It’s only a “matter of time” before the omicron variant of COVID-19 arrives in Maine, the head of the state’s Center for Disease Control and Prevention said Wednesday after the first U.S. case from the new variant was detected in a California resident.
Still, more data are needed to come to conclusions about the variant or its qualities, including how transmissible it is or if it can overpower the protections of the COVID-19 vaccine, Maine CDC Director Nirav Shah said.
Medical professionals will likely start to get a fuller picture over the next few weeks, Shah said.
“The question now is not whether it’s a concern, but whether it’s a threat,” Shah said. “And if so, to what degree.”
Most of all, Shah asked Mainers not to panic about the variant and not to allow concerns over omicron to overshadow the spike in coronavirus cases and hospitalizations that have been driven by the now-dominant delta variant. Health officials have expressed concern that more indoor gatherings due to colder temperatures and the Thanksgiving and Christmas holidays could lead to a crisis for Maine’s hospital system.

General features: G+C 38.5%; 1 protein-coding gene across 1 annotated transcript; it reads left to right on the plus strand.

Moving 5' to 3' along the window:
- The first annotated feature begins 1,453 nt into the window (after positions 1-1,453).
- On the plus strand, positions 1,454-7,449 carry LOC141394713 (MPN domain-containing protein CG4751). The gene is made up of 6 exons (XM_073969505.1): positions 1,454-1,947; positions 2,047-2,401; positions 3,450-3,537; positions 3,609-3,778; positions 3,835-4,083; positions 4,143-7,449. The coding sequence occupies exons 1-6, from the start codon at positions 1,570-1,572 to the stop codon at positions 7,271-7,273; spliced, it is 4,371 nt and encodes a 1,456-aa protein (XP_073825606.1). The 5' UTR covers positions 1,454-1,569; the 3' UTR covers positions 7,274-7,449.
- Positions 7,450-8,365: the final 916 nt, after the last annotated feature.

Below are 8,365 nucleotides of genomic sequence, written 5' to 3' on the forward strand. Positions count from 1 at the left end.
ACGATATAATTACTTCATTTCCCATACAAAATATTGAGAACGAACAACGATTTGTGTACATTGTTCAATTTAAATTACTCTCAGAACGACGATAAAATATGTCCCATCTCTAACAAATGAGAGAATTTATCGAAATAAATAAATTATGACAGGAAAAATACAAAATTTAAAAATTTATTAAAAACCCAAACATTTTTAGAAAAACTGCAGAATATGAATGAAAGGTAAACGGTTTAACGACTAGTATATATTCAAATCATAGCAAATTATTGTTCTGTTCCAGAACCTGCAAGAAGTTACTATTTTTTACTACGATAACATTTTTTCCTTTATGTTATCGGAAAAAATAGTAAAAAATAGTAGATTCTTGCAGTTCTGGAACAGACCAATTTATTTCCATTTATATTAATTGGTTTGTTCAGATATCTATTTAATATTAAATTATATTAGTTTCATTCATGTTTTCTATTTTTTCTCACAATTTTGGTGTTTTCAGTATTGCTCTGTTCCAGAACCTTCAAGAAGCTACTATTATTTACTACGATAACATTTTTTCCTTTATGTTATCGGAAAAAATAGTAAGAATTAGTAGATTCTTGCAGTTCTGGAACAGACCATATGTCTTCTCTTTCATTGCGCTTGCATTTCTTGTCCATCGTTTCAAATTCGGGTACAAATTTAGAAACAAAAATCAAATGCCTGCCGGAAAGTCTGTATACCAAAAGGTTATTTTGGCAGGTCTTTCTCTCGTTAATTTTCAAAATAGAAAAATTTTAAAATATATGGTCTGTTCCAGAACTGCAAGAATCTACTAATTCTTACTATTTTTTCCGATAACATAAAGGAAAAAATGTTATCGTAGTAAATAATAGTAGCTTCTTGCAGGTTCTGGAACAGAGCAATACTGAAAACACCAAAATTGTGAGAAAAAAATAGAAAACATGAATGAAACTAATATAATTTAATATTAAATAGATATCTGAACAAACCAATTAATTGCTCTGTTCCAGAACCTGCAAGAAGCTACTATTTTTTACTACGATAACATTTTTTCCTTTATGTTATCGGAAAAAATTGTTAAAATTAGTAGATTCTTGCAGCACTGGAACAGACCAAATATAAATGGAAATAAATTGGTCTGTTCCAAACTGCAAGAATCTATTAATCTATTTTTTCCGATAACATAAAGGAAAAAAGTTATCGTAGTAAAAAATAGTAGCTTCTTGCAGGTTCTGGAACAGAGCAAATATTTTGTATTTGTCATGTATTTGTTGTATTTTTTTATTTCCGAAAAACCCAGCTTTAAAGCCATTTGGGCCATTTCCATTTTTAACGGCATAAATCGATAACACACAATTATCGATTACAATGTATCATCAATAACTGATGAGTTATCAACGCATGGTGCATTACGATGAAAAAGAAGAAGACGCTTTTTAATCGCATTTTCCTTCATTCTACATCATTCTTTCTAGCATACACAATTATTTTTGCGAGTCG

“Omicron is a spark on the horizon, but delta is the fire that is blazing here today,” Shah said.
The best ways to prevent the spread of this new variant are the same as the preventive measures against other strains of COVID-19 — get vaccinated, sign up for the vaccine booster if eligible, and wear masks indoors, especially in public settings.
Shah said it isn’t clear yet whether the spike in cases in the South African province where omicron was first detected was due to the transmissibility of the variant itself or another factor, such as one or more superspreader events.
State officials will know whether omicron is here from the genomic sequencing work done at The Jackson Laboratory in Bar Harbor, which frequently receives positive COVID-19 samples from the state and analyzes them. The analysis needed to determine the variant of the virus can take more than a week and as long as two weeks, Shah said.
Shah also acknowledged that there have been conflicting answers about whether the antibodies provided by the vaccine are as effective against the omicron variant as they are against other forms of COVID-19.
It is likely that the effect of omicron on vaccinated individuals is more nuanced than simply an effective-ineffective binary, Shah said.
“There will be some level of protection from the current vaccines,” Shah said. “Just how high a degree that protection is? That’s the question on the table.”